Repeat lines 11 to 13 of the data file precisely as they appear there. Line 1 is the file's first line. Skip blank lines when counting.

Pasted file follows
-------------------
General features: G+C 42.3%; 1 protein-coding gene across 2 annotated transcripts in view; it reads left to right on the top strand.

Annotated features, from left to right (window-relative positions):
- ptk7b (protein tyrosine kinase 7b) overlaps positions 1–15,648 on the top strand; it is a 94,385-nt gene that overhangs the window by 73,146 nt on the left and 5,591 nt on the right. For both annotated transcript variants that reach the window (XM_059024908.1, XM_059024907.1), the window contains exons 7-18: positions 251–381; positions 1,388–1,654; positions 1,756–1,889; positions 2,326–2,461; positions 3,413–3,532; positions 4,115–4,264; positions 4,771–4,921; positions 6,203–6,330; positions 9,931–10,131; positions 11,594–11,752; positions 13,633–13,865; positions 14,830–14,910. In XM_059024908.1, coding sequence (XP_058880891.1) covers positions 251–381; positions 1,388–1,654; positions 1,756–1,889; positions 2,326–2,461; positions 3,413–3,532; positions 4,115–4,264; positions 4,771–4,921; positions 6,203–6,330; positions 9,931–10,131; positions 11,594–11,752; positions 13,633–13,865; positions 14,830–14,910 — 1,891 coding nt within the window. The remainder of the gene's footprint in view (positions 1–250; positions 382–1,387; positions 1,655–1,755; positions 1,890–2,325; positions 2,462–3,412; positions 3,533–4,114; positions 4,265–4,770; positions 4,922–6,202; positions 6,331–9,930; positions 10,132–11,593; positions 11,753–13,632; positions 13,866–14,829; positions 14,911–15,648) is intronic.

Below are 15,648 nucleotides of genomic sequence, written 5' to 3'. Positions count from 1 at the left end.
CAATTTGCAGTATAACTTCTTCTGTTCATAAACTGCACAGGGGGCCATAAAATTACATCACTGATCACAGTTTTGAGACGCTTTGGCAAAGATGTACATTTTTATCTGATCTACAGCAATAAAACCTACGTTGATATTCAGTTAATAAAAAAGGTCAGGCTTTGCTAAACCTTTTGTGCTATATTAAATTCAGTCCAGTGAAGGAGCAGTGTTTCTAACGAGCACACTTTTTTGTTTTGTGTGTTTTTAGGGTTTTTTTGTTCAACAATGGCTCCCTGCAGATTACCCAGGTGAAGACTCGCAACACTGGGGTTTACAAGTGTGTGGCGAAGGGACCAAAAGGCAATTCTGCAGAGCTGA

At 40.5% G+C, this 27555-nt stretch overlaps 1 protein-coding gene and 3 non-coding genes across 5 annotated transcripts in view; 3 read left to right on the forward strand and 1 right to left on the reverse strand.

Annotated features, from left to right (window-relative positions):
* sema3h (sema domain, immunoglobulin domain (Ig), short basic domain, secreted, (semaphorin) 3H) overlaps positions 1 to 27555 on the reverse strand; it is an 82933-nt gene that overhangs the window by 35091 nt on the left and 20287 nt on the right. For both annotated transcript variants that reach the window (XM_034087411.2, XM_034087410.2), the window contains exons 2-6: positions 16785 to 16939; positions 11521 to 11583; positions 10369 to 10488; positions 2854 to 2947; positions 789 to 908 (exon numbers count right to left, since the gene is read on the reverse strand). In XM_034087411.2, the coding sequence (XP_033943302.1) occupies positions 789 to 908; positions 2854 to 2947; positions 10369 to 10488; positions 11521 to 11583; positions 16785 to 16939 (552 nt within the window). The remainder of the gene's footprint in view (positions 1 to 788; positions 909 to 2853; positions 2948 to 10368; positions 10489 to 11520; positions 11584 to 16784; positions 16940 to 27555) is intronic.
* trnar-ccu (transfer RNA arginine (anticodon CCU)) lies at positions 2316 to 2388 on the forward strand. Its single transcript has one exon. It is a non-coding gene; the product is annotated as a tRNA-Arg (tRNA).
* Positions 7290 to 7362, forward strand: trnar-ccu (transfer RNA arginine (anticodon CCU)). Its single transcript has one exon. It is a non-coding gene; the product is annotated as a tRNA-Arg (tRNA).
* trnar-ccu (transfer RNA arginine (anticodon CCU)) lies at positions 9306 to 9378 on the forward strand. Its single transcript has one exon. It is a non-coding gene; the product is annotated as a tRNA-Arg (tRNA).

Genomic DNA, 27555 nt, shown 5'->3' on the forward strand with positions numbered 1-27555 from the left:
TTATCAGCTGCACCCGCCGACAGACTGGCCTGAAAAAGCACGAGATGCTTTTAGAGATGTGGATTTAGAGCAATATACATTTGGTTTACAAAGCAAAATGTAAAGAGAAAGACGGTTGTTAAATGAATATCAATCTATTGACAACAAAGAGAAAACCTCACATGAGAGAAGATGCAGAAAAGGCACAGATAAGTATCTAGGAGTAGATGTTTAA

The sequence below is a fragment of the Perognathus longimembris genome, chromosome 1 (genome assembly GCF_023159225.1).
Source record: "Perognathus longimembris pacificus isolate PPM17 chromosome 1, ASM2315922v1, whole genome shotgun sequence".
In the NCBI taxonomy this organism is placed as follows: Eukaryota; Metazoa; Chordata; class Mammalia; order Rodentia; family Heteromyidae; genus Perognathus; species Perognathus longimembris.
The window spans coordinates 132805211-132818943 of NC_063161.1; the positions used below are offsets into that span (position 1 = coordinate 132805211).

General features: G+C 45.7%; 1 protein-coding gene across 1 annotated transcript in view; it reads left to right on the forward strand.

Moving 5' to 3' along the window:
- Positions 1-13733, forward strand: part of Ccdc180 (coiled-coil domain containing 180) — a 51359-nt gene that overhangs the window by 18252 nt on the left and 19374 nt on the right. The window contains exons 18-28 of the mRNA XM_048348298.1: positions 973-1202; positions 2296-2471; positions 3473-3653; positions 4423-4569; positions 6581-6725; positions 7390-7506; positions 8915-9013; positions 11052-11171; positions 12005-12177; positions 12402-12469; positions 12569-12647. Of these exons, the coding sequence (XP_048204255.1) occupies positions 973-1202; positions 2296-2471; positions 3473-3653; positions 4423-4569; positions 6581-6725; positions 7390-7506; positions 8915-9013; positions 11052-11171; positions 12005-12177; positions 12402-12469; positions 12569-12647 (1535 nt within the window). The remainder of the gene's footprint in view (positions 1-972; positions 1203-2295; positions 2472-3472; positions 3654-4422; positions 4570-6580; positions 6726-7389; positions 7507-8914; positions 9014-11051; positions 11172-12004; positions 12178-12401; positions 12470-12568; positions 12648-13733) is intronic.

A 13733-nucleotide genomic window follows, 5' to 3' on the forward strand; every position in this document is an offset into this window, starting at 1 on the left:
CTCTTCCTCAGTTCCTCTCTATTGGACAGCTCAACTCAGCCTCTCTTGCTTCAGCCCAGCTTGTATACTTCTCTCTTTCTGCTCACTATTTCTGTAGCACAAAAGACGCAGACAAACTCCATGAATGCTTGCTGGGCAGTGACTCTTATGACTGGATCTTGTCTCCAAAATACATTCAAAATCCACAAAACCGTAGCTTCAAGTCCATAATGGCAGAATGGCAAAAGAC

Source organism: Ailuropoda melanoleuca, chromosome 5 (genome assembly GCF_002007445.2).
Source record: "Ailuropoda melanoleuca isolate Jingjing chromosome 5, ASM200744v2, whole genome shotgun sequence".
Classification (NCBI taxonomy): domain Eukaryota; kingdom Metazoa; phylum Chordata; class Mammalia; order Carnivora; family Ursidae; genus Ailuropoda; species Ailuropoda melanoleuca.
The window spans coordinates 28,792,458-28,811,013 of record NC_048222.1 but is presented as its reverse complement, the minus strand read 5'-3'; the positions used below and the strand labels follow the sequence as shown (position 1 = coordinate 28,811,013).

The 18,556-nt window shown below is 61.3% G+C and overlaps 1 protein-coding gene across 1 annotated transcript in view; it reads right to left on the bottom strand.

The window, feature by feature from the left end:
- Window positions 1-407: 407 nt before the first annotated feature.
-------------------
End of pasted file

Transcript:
* trnar-ccu (transfer RNA arginine (anticodon CCU)) lies at positions 9306 to 9378 on the forward strand. Its single transcript has one exon. It is a non-coding gene; the product is annotated as a tRNA-Arg (tRNA).

Genomic DNA, 27555 nt, shown 5'->3' on the forward strand with positions numbered 1-27555 from the left:
TTATCAGCTGCACCCGCCGACAGACTGGCCTGAAAAAGCACGAGATGCTTTTAGAGATGTGGATTTAGAGCAATATACATTTGGTTTACAAAGCAAAATGTAAAGAGAAAGACGGTTGTTAAATGAATATCAATCTATTGACAACAAAGAGAAAACCTCACATGAGAGAAGATGCAGAAAAGGCACAGATAAGTATCTAGGAGTAGATGTTTAA